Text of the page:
I am from time to time working at a venue where they just bought a Blackmagic ATEM TV Studio which connects through an Intensity Pro, and the video stream is captured with the Media Express software. There are two options for capturing, uncompressed YUV and Motion-JPEG. The former results in a file too big for our workflow and the latter has to be transcoded into a more robust codec for archival and further post production.
I intend to use DNxHD as the codec for the master after doing tests considering degradation over several generations of encoding, file-size, future compatibility, easy handling in Premiere Pro or another NLE. It is a pain to have to first import the Motion JPEG and then transcode, a better workflow would be to have a good DNxHD, or other codec (I am not very impressed with the Motion JPEG file) to start with.
The Intensity Pro is supposed to allow you to capture video in Premiere Pro and choose a multitude of codecs. At least, when connecting a Camera directly to the card. But when selecting the Intensity in the capture settings, no matter what capture settings are selected, the message that the device is not recognized, or not ready, keeps popping up. I did close Media Express so it wouldn't address the Intensity Pro so only Premiere would address it. But obviously, without having the ATEM switcher interface running, there is no video stream coming from the ATEM and I suspect that this is the reason Premiere Pro can't access the Intensity Pro.
Has anybody tried and been successful in capturing the video stream from the ATEM into Premiere Pro? Or does anybody know if it simply can't be done?
I am afraid we need to switch to capturing on the HyperDeck Shuttle 2 as this allows you to capture in many different codecs. but it is yet another device we need to spend our limited budget on (it is really quite smart how Blackmagic keeps you needing more of their gadgets to make the workflow actually work).
I have captured with the Atem series directly via USB3 and not via the Intensity card. I have tested the Intensity with Premiere many times and never had issues with it beyond a driver occasionally and the capture crashing some. However there is only DVCPro HD as an option in Premiere besides what Media Express already supports and Mjpeg is far better. Matter of fact Mjpeg is the most commonly used codec for archival because of the size to quality ratio. I am surprised that is not acceptable. I would suggest you look at Cineform if you don't like Mjpeg. Last I checked you can capture directly from Blackmagic cards into Cineform with the HDlink utility. Cineform is by far best codec option out. It's just a paid option in this scenario.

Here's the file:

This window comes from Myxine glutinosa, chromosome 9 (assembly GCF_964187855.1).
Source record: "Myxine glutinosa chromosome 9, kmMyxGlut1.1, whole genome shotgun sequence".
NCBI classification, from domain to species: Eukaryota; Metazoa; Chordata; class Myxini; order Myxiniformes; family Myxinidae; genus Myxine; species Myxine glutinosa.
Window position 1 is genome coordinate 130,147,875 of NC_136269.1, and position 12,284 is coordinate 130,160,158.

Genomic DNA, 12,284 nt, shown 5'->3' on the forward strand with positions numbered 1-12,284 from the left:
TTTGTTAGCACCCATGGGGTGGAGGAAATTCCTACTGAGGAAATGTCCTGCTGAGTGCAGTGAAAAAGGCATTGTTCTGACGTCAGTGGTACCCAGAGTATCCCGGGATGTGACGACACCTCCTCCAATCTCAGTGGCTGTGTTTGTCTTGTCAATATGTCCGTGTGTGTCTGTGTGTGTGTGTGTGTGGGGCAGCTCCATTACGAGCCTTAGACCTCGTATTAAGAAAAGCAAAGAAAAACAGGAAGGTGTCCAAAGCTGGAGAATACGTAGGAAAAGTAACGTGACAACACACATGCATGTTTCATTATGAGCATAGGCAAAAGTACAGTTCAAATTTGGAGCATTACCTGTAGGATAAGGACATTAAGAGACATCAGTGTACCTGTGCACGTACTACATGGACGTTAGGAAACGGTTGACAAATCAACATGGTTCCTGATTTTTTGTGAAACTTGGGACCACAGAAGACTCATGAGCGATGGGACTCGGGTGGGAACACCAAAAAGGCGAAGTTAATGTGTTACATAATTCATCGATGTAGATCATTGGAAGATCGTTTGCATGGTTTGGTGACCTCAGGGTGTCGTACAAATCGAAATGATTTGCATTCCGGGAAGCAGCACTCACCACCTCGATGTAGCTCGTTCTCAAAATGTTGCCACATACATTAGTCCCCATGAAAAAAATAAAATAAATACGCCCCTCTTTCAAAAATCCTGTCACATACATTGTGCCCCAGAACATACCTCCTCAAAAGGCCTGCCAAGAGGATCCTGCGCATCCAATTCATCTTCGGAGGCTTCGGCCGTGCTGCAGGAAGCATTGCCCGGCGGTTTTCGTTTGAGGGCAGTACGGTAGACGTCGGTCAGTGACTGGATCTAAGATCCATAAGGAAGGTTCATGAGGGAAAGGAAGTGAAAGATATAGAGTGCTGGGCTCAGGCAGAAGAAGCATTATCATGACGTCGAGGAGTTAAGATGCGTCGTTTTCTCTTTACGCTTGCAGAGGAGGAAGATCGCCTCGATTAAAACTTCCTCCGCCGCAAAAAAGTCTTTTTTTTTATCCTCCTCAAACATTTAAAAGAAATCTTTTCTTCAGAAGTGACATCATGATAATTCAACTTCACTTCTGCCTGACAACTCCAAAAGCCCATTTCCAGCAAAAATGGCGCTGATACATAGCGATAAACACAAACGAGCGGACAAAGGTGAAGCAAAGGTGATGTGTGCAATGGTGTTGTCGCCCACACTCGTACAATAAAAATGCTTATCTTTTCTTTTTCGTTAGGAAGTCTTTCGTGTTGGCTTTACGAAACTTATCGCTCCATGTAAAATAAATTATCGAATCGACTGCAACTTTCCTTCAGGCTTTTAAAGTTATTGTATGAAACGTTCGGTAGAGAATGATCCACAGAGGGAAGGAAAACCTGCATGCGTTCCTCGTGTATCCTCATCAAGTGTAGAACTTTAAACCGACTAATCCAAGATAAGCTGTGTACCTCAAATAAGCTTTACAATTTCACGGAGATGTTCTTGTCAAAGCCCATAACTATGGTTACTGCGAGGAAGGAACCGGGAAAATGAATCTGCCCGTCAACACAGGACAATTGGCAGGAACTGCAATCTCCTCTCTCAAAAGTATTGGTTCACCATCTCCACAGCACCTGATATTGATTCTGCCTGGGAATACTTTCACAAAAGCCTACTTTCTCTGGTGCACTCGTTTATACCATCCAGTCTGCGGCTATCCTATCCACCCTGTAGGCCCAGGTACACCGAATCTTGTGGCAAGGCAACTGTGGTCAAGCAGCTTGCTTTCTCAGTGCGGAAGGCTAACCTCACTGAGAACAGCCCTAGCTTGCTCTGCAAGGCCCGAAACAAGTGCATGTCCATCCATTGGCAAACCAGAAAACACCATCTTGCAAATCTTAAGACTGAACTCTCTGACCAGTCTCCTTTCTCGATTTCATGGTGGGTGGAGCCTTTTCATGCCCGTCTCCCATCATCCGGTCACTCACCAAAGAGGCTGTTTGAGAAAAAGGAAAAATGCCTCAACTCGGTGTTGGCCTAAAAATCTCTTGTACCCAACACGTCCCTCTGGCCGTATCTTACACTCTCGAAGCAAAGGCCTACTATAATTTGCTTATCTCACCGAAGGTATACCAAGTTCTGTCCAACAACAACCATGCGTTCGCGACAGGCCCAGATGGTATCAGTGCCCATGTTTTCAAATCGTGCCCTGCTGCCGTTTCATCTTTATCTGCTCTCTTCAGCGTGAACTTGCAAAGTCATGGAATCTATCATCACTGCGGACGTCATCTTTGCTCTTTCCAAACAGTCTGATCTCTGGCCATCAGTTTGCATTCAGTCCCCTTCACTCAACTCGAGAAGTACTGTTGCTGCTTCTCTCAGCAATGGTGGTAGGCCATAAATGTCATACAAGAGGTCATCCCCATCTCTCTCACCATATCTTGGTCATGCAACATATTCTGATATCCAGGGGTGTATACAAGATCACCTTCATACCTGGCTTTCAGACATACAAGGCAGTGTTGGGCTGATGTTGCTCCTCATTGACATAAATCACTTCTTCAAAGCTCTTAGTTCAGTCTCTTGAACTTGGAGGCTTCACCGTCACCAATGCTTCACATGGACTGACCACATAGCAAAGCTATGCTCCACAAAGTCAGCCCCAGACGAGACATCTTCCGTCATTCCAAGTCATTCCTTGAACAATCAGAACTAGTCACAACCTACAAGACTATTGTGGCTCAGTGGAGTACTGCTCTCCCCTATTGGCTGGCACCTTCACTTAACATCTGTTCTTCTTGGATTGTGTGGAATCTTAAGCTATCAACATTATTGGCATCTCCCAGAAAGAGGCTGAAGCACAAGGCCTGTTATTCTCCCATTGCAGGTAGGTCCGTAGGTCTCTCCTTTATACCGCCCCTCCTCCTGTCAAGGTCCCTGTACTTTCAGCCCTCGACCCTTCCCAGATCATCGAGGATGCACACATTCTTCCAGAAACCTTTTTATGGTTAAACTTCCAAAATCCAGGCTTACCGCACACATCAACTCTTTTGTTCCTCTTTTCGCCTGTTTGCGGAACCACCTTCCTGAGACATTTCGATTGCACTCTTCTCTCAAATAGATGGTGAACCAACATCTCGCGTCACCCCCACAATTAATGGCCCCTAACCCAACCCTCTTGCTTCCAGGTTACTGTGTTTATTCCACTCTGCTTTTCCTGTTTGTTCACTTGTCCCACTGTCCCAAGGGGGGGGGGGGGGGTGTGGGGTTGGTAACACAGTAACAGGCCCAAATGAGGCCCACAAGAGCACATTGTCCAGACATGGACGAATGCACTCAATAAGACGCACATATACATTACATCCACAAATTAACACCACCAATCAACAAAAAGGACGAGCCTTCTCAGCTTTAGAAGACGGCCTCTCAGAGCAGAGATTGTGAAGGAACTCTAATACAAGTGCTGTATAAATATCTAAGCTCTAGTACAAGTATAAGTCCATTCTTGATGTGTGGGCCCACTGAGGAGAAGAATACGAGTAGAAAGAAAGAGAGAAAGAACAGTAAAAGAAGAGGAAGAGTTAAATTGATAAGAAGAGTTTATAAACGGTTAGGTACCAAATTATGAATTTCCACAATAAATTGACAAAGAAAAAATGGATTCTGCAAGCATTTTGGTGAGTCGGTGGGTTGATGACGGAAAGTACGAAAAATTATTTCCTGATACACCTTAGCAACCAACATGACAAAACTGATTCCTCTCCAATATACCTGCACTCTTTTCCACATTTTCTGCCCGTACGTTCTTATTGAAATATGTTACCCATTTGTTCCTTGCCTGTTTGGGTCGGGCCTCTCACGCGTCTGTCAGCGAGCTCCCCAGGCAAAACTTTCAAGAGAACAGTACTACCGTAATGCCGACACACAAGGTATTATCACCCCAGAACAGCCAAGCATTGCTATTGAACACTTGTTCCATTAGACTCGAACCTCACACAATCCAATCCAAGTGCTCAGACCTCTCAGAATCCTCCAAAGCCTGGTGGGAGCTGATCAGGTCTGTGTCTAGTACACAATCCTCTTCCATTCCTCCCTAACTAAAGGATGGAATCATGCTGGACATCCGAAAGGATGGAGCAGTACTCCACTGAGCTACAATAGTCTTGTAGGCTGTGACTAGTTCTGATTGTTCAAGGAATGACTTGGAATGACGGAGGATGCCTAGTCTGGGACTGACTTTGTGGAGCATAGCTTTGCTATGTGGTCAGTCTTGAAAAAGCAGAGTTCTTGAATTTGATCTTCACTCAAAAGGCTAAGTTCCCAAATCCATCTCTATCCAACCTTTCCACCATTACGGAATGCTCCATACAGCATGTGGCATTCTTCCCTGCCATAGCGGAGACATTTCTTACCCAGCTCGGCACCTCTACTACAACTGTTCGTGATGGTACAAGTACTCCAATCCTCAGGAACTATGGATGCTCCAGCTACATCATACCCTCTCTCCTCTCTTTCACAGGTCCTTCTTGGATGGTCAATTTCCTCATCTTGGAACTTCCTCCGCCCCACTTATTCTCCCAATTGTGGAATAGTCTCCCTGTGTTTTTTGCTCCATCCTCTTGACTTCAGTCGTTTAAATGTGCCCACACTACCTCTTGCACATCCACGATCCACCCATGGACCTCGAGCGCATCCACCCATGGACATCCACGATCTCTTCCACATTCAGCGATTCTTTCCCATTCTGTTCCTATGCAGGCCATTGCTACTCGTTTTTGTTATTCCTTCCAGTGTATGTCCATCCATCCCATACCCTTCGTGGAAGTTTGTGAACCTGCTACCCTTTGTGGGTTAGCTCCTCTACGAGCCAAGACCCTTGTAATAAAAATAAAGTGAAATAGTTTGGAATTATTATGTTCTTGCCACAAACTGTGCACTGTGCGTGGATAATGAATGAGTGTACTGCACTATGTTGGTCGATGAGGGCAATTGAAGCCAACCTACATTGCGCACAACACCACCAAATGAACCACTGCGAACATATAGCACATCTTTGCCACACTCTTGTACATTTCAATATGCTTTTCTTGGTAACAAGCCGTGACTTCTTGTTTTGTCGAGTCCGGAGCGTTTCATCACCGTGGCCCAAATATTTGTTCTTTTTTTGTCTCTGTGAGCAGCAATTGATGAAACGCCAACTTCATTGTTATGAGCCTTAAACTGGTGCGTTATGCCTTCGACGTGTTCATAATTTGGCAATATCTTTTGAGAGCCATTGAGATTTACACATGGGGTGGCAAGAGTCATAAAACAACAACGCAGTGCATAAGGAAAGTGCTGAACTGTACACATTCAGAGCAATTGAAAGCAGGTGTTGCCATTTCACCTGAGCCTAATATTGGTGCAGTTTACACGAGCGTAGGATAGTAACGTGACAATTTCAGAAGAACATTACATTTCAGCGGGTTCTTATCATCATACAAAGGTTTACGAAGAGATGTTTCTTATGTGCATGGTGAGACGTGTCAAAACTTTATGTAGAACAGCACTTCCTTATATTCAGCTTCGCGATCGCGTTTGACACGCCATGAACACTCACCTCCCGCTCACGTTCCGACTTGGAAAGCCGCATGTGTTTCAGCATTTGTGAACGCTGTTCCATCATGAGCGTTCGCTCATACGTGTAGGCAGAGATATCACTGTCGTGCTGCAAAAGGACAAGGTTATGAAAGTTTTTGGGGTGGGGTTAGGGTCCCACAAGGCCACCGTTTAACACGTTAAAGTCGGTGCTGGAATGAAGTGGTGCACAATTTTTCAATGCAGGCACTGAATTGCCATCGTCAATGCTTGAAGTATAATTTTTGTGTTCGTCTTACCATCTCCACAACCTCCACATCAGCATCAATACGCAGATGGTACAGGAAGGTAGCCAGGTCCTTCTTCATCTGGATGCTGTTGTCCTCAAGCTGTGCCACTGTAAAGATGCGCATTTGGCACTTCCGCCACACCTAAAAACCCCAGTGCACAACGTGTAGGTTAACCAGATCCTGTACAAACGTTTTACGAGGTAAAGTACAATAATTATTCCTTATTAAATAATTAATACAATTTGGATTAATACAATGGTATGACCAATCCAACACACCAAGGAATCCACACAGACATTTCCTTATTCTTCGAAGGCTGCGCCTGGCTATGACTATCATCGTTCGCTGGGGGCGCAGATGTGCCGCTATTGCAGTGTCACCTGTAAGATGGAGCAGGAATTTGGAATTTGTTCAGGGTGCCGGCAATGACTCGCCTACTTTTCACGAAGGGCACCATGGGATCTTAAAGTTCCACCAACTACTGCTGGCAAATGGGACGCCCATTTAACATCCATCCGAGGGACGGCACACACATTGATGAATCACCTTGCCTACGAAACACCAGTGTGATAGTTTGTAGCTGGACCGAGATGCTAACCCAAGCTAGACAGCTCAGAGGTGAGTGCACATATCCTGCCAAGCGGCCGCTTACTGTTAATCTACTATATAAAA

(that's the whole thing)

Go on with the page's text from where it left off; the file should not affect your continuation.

on Nov 16, 2013 at 2:06:24 pm Last Edited By Carl Werdine on Nov 16, 2013 at 5:51:40 pm
Thanks, that is interesting. I was only the last to try to get the ATEM stream to capture in Premiere, after all failed to get it to work, but it is worth to try it directly through USB3.
When I select the Intensity in the capture setting, I could see from the pull down menu a great many codecs to choose from, I assumed they could be chosen, and not just DVCPRo, that is a bit disappointing. (EDIT: I went through it again and did see only M-JPEG, DVCPro and Uncompressed, I guess the first time I confused another setting or I was looking with my nose)
Concerning M-JPEG, we need to do some post production on the files, and I found that even the 2nd generation M-JPEG was degraded to such an extend as to not make it usable. This is using the preset in Premiere/Media Encoder. DNxHD held up much better, the 1st generation being almost identical to the original file. The weird thing is that when I encode shorter fragments the DNxHD file is smaller than the M-JPEG one, but if I encode the whole file (+/- 1 hour) the DNxHD file is bigger.
I did consider Cineform, but it is a paid option and we are running out of budget fast and we have multiple people working on the files, some privately, I can't expect everybody who offers to help out to invest in the codec. Plus not all the workstations available, including the private ones, will be powerful enough to handle the codec, as I understand it requires a fair amount of CPU to process. We are trying as much as possible to use standards that are readily available, the fact that for DNxHD an extra codec has to be installed already being an extra step we rather not have to do. It is a trade off but this is not a professional video environment and most who help out are volunteers.
If there is a way to use M-JPEG and have it not degrade as much after post production I'd be very interested as it would speed up the workflow considerably.